The Rolling Stones’ guitarist and co-founder Keith Richards revealed the story behind their biggest hit song ‘(I Can’t Get No) Satisfaction’ during a recent interview with Guitar World, and apparently, it was the demo version that became a huge hit.

As many of you know, when it first released in 1965, ‘(I Can’t Get No) Satisfaction’ became one of the greatest songs of all time and of The Rolling Stones. Keith Richards’ guitar riff, which was originally ‌intended to be replaced by horns, ‌opens and drives the song, making it an iconic work of art.

The track peaked at every chart it was on and it is often seen as one of the world’s most popular songs with its second place on Rolling Stones 500 Greatest Songs of All Time list. It was inducted into the Grammy Hall of Fame in 1998, and it is the 10th best-ranked song on critics’ all-time lists according to Acclaimed Music.

During a recent interview, Keith Richards opened up about their monumental song and revealed that he did not think of the iconic riff of the song to be the main riff of the song, instead Richards planned to replace it with a horn riff once a new Fuzz-Tone pedal arrived in their studio.

Here is what Keith Richards stated about the guitar riff in ‘Satisfaction’:

“When I wrote the song, I didn’t think of that particular riff as the big guitar riff. That all fell into place at RCA when Gibson dumped on me one of those first Fuzz-Tone pedals. I actually thought of that guitar line as a horn riff. The way Otis Redding ended up doing it is probably closer to my original conception for the song. It’s an obvious horn riff.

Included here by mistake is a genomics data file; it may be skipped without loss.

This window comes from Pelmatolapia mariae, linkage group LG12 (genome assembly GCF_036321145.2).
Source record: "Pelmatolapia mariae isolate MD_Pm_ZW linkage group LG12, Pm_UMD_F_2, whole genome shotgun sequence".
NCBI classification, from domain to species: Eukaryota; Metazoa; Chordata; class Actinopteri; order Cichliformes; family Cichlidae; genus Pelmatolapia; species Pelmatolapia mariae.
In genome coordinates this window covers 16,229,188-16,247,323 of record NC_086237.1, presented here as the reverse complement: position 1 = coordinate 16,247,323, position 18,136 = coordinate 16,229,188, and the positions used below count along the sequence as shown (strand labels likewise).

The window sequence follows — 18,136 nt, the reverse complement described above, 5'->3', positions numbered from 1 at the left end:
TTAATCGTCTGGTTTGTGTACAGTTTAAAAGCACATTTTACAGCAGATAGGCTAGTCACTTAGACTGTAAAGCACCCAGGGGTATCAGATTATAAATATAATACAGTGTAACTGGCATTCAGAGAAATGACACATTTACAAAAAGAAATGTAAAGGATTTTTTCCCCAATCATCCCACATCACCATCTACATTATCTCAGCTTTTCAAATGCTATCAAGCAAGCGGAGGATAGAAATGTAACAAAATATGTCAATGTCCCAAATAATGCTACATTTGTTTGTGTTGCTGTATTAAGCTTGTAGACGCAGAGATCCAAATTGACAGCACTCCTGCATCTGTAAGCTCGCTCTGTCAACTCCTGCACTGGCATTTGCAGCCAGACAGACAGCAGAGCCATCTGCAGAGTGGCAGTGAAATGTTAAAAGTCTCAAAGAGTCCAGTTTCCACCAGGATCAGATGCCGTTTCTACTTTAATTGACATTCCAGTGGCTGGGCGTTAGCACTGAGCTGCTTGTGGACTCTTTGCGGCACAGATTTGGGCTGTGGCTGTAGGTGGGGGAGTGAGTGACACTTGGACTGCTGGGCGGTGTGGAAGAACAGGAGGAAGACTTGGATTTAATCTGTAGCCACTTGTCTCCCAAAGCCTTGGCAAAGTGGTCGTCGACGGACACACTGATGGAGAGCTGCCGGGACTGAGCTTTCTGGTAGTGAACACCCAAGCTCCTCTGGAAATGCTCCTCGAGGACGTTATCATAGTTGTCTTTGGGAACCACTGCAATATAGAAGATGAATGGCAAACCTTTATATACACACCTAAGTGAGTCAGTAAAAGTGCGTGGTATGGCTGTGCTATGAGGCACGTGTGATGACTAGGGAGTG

And when this new Fuzz-Tone pedal arrived in the studio from the local dealership or something, I said, ‘Oh, this is good. It’s got a bit of sustain, so I can use it to sketch out the horn line.‘”

Later on, Keith Richards revealed that he heard the song ‘(I Can’t Get No) Satisfaction’ on the radio with the unintentional guitar riff of his while The Rolling Stones was on the road for a tour. Richards’ reaction was priceless as he thought it was an incomplete song, however, it was the greatest hit of their career.

Here’s what Richards added:

“So we left the track and went back out on the road. And two weeks later I hear it on the radio. I said, ‘No, that was just a demo!’ They said, ‘No, it’s a hit.’ At least Otis got it right. Our version was a demo for Otis.”

You can click here to check out the source.